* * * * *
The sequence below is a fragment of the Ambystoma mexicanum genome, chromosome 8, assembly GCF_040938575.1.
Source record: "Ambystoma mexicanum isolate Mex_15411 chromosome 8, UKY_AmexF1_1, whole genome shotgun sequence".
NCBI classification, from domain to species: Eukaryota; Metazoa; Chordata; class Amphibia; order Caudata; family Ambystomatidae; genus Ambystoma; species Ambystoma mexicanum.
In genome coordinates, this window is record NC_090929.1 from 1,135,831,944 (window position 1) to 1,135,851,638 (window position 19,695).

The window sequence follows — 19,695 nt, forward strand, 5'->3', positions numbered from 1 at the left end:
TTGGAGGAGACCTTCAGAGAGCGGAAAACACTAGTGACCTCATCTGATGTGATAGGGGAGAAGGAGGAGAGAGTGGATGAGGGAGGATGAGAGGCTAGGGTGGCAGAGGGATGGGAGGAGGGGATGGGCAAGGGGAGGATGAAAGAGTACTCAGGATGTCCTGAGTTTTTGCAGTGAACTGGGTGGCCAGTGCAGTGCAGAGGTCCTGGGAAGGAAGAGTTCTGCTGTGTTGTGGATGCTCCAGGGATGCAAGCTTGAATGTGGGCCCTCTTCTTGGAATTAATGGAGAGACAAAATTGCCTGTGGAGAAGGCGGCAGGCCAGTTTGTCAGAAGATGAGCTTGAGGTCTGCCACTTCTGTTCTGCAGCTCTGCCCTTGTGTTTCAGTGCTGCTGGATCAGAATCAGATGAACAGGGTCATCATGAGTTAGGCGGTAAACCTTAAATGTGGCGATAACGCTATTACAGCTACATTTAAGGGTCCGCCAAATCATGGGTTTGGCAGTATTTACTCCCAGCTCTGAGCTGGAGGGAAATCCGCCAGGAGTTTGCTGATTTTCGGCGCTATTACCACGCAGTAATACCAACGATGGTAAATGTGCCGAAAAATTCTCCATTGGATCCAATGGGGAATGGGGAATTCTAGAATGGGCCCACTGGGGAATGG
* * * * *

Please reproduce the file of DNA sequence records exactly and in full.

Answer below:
The sequence below is a fragment of the Ambystoma mexicanum genome, chromosome 8, assembly GCF_040938575.1.
Source record: "Ambystoma mexicanum isolate Mex_15411 chromosome 8, UKY_AmexF1_1, whole genome shotgun sequence".
NCBI classification, from domain to species: Eukaryota; Metazoa; Chordata; class Amphibia; order Caudata; family Ambystomatidae; genus Ambystoma; species Ambystoma mexicanum.
In genome coordinates, this window is record NC_090929.1 from 1,135,831,944 (window position 1) to 1,135,851,638 (window position 19,695).

The window sequence follows — 19,695 nt, forward strand, 5'->3', positions numbered from 1 at the left end:
TTGGAGGAGACCTTCAGAGAGCGGAAAACACTAGTGACCTCATCTGATGTGATAGGGGAGAAGGAGGAGAGAGTGGATGAGGGAGGATGAGAGGCTAGGGTGGCAGAGGGATGGGAGGAGGGGATGGGCAAGGGGAGGATGAAAGAGTACTCAGGATGTCCTGAGTTTTTGCAGTGAACTGGGTGGCCAGTGCAGTGCAGAGGTCCTGGGAAGGAAGAGTTCTGCTGTGTTGTGGATGCTCCAGGGATGCAAGCTTGAATGTGGGCCCTCTTCTTGGAATTAATGGAGAGACAAAATTGCCTGTGGAGAAGGCGGCAGGCCAGTTTGTCAGAAGATGAGCTTGAGGTCTGCCACTTCTGTTCTGCAGCTCTGCCCTTGTGTTTCAGTGCTGCTGGATCAGAATCAGATGAACAGGGTCATCATGAGTTAGGCGGTAAACCTTAAATGTGGCGATAACGCTATTACAGCTACATTTAAGGGTCCGCCAAATCATGGGTTTGGCAGTATTTACTCCCAGCTCTGAGCTGGAGGGAAATCCGCCAGGAGTTTGCTGATTTTCGGCGCTATTACCACGCAGTAATACCAACGATGGTAAATGTGCCGAAAAATTCTCCATTGGATCCAATGGGGAATGGGGAATTCTAGAATGGGCCCACTGGGGAATGG